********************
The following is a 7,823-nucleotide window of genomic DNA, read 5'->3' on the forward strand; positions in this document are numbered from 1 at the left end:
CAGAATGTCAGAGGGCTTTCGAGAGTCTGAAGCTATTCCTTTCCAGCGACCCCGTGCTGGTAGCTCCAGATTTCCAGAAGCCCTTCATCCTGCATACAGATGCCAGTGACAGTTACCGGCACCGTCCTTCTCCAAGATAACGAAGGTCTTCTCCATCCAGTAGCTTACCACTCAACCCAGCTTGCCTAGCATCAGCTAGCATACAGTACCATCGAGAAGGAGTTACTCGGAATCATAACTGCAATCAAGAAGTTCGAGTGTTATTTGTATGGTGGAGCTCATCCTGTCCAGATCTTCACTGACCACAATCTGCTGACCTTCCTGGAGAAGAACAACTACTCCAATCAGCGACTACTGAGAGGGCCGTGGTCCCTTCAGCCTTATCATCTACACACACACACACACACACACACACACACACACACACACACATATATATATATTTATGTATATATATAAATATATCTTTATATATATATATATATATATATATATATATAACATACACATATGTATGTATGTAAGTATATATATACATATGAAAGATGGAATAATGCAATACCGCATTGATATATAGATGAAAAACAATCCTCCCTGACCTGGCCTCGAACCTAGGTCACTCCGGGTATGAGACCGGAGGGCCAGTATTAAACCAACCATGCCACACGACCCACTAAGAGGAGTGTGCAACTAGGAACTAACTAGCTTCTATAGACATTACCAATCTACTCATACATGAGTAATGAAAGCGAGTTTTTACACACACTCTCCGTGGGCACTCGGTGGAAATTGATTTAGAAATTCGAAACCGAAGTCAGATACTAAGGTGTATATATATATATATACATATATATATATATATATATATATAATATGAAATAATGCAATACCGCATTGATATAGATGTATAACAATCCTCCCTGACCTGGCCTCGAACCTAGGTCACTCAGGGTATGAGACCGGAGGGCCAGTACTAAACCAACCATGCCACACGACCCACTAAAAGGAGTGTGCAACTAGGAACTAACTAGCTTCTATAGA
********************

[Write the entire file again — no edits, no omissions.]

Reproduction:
The following is a 7,823-nucleotide window of genomic DNA, read 5'->3' on the forward strand; positions in this document are numbered from 1 at the left end:
CAGAATGTCAGAGGGCTTTCGAGAGTCTGAAGCTATTCCTTTCCAGCGACCCCGTGCTGGTAGCTCCAGATTTCCAGAAGCCCTTCATCCTGCATACAGATGCCAGTGACAGTTACCGGCACCGTCCTTCTCCAAGATAACGAAGGTCTTCTCCATCCAGTAGCTTACCACTCAACCCAGCTTGCCTAGCATCAGCTAGCATACAGTACCATCGAGAAGGAGTTACTCGGAATCATAACTGCAATCAAGAAGTTCGAGTGTTATTTGTATGGTGGAGCTCATCCTGTCCAGATCTTCACTGACCACAATCTGCTGACCTTCCTGGAGAAGAACAACTACTCCAATCAGCGACTACTGAGAGGGCCGTGGTCCCTTCAGCCTTATCATCTACACACACACACACACACACACACACACACACACACACACACATATATATATATTTATGTATATATATAAATATATCTTTATATATATATATATATATATATATATATATAACATACACATATGTATGTATGTAAGTATATATATACATATGAAAGATGGAATAATGCAATACCGCATTGATATATAGATGAAAAACAATCCTCCCTGACCTGGCCTCGAACCTAGGTCACTCCGGGTATGAGACCGGAGGGCCAGTATTAAACCAACCATGCCACACGACCCACTAAGAGGAGTGTGCAACTAGGAACTAACTAGCTTCTATAGACATTACCAATCTACTCATACATGAGTAATGAAAGCGAGTTTTTACACACACTCTCCGTGGGCACTCGGTGGAAATTGATTTAGAAATTCGAAACCGAAGTCAGATACTAAGGTGTATATATATATATATACATATATATATATATATATATATATAATATGAAATAATGCAATACCGCATTGATATAGATGTATAACAATCCTCCCTGACCTGGCCTCGAACCTAGGTCACTCAGGGTATGAGACCGGAGGGCCAGTACTAAACCAACCATGCCACACGACCCACTAAAAGGAGTGTGCAACTAGGAACTAACTAGCTTCTATAGA